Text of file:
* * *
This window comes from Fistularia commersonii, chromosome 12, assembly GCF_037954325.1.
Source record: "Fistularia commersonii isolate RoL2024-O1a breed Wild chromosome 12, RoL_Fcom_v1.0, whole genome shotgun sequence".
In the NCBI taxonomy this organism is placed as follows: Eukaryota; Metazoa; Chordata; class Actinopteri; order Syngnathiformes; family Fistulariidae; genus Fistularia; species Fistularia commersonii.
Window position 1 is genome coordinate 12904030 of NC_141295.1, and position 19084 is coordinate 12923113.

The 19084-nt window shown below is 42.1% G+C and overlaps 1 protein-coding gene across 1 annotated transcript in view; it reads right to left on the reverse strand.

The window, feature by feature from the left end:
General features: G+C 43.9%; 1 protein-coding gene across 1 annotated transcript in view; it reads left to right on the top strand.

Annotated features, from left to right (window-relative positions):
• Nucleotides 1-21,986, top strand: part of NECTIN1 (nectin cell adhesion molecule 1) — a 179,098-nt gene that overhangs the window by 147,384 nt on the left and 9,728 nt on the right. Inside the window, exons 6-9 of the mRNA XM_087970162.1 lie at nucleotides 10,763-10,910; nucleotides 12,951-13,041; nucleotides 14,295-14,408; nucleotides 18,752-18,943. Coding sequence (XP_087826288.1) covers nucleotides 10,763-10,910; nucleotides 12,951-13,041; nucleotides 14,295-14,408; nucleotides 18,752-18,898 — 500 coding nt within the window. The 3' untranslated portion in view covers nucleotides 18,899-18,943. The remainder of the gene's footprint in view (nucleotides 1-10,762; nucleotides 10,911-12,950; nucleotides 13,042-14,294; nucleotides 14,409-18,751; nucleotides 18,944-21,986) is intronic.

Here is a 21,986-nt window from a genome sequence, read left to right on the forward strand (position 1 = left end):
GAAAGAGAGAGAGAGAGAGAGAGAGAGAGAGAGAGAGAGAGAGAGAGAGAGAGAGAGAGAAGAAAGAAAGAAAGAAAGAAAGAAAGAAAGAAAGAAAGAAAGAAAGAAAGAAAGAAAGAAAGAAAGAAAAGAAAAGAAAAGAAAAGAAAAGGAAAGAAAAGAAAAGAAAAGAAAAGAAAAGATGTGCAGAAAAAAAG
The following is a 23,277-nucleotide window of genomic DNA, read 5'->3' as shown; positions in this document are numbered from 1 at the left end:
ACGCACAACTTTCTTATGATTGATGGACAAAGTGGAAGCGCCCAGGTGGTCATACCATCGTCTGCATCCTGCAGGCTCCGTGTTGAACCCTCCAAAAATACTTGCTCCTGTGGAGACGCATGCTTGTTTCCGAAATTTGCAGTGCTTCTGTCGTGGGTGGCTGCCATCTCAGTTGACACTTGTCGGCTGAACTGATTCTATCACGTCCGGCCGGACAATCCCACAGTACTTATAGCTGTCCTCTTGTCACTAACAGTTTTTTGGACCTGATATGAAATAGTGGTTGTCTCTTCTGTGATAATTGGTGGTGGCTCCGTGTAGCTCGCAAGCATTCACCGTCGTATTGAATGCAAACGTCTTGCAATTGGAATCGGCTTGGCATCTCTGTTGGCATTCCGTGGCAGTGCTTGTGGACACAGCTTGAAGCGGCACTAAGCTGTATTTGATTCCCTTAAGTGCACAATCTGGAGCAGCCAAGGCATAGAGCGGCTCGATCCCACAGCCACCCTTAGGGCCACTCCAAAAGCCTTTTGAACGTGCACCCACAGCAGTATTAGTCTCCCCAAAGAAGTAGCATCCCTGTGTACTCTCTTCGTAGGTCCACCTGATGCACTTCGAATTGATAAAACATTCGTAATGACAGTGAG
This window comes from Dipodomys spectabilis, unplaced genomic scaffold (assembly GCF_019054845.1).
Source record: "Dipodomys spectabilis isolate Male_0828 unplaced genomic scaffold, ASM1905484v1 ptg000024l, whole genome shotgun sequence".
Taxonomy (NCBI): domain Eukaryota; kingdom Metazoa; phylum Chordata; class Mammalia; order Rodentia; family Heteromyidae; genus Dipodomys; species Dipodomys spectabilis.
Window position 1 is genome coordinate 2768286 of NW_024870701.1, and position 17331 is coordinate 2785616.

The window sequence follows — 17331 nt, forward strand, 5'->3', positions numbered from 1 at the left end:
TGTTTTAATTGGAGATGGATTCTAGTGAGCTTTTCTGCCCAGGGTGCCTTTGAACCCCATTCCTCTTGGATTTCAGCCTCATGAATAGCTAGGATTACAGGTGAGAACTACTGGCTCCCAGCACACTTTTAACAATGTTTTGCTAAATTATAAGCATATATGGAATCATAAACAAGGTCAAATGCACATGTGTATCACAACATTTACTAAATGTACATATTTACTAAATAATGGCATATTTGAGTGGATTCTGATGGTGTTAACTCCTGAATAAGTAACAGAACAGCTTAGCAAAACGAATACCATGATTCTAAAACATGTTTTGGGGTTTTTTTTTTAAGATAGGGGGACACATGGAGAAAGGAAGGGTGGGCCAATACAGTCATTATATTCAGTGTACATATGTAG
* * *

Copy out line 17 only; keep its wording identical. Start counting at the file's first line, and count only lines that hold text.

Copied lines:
Window position 1 is genome coordinate 2768286 of NW_024870701.1, and position 17331 is coordinate 2785616.